This was due to the very pervasiveness of slave-hiring that he documents. Developed over decades from the American Revolution on, the hiring system became institutionalized in Virginia society and culture. Terms and conditions in hiring contracts became regularized, and – because they were commonly understood – often implicit, rather than explicitly specified. There were annual hiring fairs. Agents and other institutions emerged to facilitate the slave-hiring system, to match owners with renters, and to supervise the movement of slaves between them. Above all, Zaborney argues, the very variety of contexts in which hiring occurred ensured that many segments of white society became directly involved in the slave system even as the distribution of wealth and slave ownership became more unequal. Slave hiring meant that a wide array of white men and women who did not own slaves nevertheless obtained the use of slave labor and the right to exercise authority and discipline over slaves. Renters of slaves, Zaborney implies, were hiring not just labor-power but the fruits of racial domination. Perhaps as much as the political rights obtained by white men, this social and economic power enjoyed by women and men alike represented the “wages of whiteness” in the antebellum South. If so, it helps explain how southern leaders obtained the support of non-slaveowning whites for their secession adventure in 1860 and 1861.
Slaves For Hire is a rich study, steeped in many individual stories that give valuable insights into the hiring system. Its impact, however, comes more from the accumulation of examples than from systematic measurement. Future studies might address a number of themes that could test and perhaps strengthen the arguments it advances. Sharper attention to chronology could be helpful; though most emphasis here is on the 1840s and 1850s there’s a disconcerting tendency to jump back to the late-eighteenth or early nineteenth century for examples, and that could obscure some issues. What might be said, for example, about the relationship between slave hiring and the overall prices of slaves over time? To what extent was hiring a consequence of slaveowners’ desire to hold slaves as investments during price rises? And was the concatenation of slave hiring and white solidarity that Zaborney postulates a persistent facet of Virginia society between the Revolution and the Civil War, or did it emerge most strongly in the buoyant markets of the 1840s and 1850s in parallel with sectional disputes over the expansion of slavery, the assertion of “positive good” justifications for it, and the emerging influence of “scientific” racism? Finally, it would have been useful to have a fuller comparative discussion of slaveholding Virginia with other regions. Zaborney does note that slave-hiring markets in Delaware and Maryland were weaker, though his explanation that this was due to smaller internal improvement projects seems not entirely convincing. If white solidarity cemented by a pervasive hiring system was as important as he suggests, was that so primarily in Virginia, or did it also apply more widely in the plantation South? And what about those parts of Virginia, Tennessee and elsewhere where apparently it did not apply? Was attachment to the Union from 1861 on as much correlated with the weakness of slave hiring as it was with slave ownership in general?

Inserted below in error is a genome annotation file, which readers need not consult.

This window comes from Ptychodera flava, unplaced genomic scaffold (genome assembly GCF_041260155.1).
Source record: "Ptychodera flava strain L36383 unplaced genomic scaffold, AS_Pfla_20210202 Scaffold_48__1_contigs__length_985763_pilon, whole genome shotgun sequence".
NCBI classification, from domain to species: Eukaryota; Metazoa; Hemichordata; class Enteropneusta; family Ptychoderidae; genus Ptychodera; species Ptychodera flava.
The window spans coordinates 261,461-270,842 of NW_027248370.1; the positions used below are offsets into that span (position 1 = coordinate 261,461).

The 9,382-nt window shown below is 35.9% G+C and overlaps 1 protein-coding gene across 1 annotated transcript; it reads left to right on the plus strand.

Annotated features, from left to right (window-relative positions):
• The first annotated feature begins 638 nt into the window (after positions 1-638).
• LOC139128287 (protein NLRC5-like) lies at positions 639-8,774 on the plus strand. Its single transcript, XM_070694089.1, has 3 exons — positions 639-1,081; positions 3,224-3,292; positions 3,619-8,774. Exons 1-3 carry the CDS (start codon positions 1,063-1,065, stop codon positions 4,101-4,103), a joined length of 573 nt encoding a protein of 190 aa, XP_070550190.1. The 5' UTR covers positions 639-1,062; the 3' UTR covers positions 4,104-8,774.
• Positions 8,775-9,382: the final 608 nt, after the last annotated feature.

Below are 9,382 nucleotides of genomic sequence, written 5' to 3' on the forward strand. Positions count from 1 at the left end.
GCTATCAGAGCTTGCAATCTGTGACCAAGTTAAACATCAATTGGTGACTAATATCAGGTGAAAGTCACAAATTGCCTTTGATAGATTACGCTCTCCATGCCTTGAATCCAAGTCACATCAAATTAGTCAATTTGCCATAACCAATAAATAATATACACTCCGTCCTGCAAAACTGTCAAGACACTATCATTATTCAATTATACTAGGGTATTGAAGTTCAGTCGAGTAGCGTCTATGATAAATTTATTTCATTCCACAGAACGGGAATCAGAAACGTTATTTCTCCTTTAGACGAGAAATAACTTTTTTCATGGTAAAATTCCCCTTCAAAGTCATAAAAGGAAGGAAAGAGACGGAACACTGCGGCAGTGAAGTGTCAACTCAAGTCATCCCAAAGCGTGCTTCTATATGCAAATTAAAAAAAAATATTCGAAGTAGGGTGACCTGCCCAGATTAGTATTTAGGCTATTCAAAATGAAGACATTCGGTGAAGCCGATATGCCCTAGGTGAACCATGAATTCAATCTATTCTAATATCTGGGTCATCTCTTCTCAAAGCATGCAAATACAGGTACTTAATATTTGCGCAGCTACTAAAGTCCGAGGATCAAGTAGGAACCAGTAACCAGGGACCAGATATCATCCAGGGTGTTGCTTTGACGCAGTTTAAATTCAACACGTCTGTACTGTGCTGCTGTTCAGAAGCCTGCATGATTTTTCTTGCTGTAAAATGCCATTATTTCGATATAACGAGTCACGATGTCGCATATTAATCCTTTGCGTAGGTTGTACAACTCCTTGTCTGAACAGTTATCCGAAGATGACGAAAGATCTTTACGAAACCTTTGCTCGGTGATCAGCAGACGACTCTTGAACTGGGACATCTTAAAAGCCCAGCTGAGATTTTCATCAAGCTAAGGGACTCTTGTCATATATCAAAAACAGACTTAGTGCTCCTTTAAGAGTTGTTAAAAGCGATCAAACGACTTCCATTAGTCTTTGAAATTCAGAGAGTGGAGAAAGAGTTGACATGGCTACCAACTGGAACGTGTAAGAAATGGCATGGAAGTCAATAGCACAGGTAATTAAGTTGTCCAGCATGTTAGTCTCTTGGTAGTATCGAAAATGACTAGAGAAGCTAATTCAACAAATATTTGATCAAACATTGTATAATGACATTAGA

Christopher Clark is at the University of Connecticut and is author of Social Change in America: From Revolution through the Civil War (2006) and “The Agrarian Context of American Capitalist Development,” in Michael Zakim and Gary J. Kornblith, ed., Capitalism Takes Command: The Social Transformation of Nineteenth-Century America (2012).